Down-loading images of children being abused, or of child porn, is a crime - Chris Langham has rightly been convicted of this crime. He was acquitted of other charges of indecent assault involving an underage girl and of serious sexual abuse. He is remanded in custody until sentencing on 14th September next.
Why, though, is it a crime 'merely' to download such images? Quite simply it is because the children appearing in this material are being abused, often physically, but always emotionally. Viewing (and paying to view) such images encourages the foul people who produce this filth. If people such as Chris Langham did not download such images, usually for payment (or perhaps by 'swapping' similar sick images with others with similarly perverted impulses), then the producers would have no incentive (almost always financial) to coerce their child victims into this trade.
I read an interesting post on this issue a few days ago on a blog I have come to have a lot of respect for over the past several months (SNP Tactical Voting), but the seeming contention in the post there that I referred to above that somehow the law has 'gone after the wrong person' by going after the consumer of this muck, whereas it seems as if the producers are left untouched is in my opinion wrong-headed; Jeff suggests that to download one or a very few images is not too serious; I disagree. Yes, the producers are evil people and if it were as easy as Jeff suggests (without turning the whole world into a 'police state') to track them down then I would be eager to see them punished severely. However, the fundamental point is that viewing these images, even if it is only 'a few', encourages those who produce them to lure more children into the trade. I commented on Jeff's post in his blog and he responded to my comments with comments of his own. Suffice to say that I disagree strongly with the whole basis of Jeff's analysis - read the exchange for yourself if you are interested and make up your own mind. Some of Jeff's comments in his main post are also curious (the paragraph which begins 'To me, that line of defence is very similar to the "I was just curious" approach taken by drug users or one-time homosexuals ...') and seem to conflate a lot of separate issues. Frankly I resent it strongly that whenever 'paedophilia' is mentioned, someone always brings 'homosexuality' into the conversation however irrelevant it is to the issue at hand; Chris Langham seems to be interested solely in viewing images of young girls, not young boys, so I doubt very much that he has homosexual tendencies. There are of course homosexuals who are also paedophiles, but it seems that description does not apply to Chris Langham, the first part at least.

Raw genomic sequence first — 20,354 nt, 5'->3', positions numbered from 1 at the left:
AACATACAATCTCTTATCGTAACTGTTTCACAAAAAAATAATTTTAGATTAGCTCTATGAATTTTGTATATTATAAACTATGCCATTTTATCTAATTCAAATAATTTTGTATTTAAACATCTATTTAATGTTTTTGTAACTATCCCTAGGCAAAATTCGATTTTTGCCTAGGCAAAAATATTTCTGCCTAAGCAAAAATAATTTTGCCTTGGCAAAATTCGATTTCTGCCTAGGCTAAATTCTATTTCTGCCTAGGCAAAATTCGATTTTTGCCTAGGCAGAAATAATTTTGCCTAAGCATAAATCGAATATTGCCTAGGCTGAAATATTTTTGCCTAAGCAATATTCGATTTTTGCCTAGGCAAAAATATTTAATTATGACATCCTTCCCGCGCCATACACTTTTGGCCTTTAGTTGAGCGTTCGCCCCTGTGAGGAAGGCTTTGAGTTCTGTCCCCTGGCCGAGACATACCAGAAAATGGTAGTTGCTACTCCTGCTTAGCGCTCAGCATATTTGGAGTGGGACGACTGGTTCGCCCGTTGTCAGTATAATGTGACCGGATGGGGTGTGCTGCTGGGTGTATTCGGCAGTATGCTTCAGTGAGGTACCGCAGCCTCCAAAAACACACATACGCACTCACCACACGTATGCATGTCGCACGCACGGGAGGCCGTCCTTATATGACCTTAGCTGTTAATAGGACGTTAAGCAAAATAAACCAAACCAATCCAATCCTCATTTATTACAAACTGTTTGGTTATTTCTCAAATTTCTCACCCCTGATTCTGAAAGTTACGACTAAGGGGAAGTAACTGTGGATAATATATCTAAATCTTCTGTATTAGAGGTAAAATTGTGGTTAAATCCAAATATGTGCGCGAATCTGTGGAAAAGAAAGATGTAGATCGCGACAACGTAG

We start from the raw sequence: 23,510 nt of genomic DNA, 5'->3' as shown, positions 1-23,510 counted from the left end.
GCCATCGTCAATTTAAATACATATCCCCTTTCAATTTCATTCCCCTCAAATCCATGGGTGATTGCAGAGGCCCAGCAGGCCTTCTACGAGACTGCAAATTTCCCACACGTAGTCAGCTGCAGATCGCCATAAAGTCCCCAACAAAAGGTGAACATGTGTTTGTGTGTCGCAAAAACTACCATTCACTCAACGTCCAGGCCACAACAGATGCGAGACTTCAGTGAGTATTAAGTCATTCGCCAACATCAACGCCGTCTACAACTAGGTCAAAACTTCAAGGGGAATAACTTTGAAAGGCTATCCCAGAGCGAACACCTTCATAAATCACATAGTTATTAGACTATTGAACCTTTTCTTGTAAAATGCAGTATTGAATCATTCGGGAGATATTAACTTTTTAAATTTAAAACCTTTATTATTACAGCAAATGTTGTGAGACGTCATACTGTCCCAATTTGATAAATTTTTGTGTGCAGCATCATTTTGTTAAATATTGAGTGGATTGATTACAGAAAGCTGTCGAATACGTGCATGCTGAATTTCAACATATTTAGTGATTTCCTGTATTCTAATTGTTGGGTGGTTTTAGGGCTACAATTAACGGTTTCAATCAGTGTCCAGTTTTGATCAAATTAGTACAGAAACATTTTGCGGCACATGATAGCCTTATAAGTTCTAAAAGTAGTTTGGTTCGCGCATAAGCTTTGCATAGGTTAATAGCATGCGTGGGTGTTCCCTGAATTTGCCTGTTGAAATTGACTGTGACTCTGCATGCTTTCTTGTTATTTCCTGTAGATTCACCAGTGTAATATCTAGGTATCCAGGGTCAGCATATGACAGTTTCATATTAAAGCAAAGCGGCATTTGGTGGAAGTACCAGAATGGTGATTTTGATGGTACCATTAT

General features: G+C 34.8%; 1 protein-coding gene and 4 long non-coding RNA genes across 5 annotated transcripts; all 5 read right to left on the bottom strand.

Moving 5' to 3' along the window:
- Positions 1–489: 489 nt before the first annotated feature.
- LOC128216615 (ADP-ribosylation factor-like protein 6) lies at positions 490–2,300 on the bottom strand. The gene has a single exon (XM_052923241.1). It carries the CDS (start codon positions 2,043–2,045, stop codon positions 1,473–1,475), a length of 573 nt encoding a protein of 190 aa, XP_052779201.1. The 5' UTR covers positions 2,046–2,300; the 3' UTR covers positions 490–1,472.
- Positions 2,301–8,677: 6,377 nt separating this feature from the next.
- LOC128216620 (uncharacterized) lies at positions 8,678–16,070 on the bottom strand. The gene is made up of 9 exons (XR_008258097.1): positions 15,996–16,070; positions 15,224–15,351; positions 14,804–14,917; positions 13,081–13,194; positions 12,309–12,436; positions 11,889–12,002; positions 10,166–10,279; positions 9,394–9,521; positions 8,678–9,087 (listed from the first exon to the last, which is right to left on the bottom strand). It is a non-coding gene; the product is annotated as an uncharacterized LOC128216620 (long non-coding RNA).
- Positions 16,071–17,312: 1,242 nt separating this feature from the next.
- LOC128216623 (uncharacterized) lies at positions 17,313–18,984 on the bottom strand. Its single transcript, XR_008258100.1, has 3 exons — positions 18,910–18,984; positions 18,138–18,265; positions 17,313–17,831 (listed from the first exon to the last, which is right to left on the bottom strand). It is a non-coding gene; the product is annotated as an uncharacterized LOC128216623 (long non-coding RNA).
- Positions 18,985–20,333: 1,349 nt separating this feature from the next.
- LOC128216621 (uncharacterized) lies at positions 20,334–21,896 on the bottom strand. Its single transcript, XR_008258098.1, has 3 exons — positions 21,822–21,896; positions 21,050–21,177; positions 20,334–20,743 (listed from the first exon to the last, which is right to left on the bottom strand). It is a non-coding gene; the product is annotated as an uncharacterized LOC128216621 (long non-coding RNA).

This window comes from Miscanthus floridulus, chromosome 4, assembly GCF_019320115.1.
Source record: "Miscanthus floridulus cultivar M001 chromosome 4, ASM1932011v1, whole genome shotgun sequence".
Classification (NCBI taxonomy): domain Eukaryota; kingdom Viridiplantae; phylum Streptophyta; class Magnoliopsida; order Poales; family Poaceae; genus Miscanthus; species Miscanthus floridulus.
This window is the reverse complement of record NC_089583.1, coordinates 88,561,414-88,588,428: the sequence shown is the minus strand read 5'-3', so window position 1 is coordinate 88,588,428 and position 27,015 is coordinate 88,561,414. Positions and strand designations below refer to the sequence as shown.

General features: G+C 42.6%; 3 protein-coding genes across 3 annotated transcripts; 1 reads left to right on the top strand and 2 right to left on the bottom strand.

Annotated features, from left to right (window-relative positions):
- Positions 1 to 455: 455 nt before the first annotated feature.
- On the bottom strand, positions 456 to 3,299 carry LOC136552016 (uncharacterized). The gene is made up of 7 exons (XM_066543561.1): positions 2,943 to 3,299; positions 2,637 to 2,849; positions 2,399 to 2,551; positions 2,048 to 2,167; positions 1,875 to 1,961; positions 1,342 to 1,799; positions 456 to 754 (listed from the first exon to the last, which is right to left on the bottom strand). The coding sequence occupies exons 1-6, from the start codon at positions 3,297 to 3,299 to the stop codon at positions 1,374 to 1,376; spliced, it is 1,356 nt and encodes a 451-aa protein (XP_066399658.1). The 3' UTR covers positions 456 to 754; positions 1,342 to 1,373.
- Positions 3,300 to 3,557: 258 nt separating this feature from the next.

However, as the issue is raised I will comment. Whom one chooses to have sex with, provided both parties are over the age which the law sets as the 'age of consent' is no-one else's business and personally I make no judgement on whether a person who has sex with a person of the same gender once or 'a few' times is a homosexual or bisexual, but I'm afraid the repressed individuals who then go on to claim that they are nevertheless 'completely straight' or some such nonsense as 'just making do' may be convinced by their own arguments, but I don't think anyone else is fooled. Whether someone who uses an illegal drug once, and never again, is an 'addict' is a different question; if it is a genuine once-only thing then they are probably not, but just as with alcohol it is extremely difficult to be completely honest with oneself on such matters. Ultimately, though, if someone wants to damage his/her own body or mind by using drugs, or alcohol excessively, then this is that person's business, so far as I am concerned - until that indulgence spills over into affecting other people (for example thefts/muggings to feed drug habits, becoming violent or a dangerous driver through over-use of alcohol). A child being invloved in porn or physical or sexual abuse is a crime because the perpetrators and consumers are exploiting a young person, directly or indirectly, who requires the law's protection. Chris Langham is not entitled to do 'research' which involves such practices.